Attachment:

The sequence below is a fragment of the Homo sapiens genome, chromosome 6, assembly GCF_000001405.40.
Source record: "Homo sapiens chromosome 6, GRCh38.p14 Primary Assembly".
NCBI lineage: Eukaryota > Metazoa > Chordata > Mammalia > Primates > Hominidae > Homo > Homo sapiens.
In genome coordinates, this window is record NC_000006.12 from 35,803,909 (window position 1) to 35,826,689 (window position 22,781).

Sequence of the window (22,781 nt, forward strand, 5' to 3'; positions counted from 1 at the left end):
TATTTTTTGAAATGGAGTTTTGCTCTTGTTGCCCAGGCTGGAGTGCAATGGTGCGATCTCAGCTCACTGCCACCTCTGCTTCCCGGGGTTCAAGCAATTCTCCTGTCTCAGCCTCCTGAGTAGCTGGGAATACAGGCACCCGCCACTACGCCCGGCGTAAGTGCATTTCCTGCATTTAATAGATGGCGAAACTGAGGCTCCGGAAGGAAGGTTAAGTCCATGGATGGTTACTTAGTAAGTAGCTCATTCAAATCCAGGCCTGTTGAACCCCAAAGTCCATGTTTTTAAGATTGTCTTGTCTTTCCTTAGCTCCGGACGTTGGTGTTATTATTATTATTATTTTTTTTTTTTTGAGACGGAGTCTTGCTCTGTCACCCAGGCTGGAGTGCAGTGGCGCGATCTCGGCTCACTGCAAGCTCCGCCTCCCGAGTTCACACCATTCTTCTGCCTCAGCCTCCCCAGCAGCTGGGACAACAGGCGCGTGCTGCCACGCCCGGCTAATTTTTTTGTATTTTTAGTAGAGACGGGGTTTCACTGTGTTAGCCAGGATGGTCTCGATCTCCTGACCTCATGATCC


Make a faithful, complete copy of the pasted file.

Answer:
The sequence below is a fragment of the Homo sapiens genome, chromosome 6, assembly GCF_000001405.40.
Source record: "Homo sapiens chromosome 6, GRCh38.p14 Primary Assembly".
NCBI lineage: Eukaryota > Metazoa > Chordata > Mammalia > Primates > Hominidae > Homo > Homo sapiens.
In genome coordinates, this window is record NC_000006.12 from 35,803,909 (window position 1) to 35,826,689 (window position 22,781).

Sequence of the window (22,781 nt, forward strand, 5' to 3'; positions counted from 1 at the left end):
TATTTTTTGAAATGGAGTTTTGCTCTTGTTGCCCAGGCTGGAGTGCAATGGTGCGATCTCAGCTCACTGCCACCTCTGCTTCCCGGGGTTCAAGCAATTCTCCTGTCTCAGCCTCCTGAGTAGCTGGGAATACAGGCACCCGCCACTACGCCCGGCGTAAGTGCATTTCCTGCATTTAATAGATGGCGAAACTGAGGCTCCGGAAGGAAGGTTAAGTCCATGGATGGTTACTTAGTAAGTAGCTCATTCAAATCCAGGCCTGTTGAACCCCAAAGTCCATGTTTTTAAGATTGTCTTGTCTTTCCTTAGCTCCGGACGTTGGTGTTATTATTATTATTATTTTTTTTTTTTTGAGACGGAGTCTTGCTCTGTCACCCAGGCTGGAGTGCAGTGGCGCGATCTCGGCTCACTGCAAGCTCCGCCTCCCGAGTTCACACCATTCTTCTGCCTCAGCCTCCCCAGCAGCTGGGACAACAGGCGCGTGCTGCCACGCCCGGCTAATTTTTTTGTATTTTTAGTAGAGACGGGGTTTCACTGTGTTAGCCAGGATGGTCTCGATCTCCTGACCTCATGATCC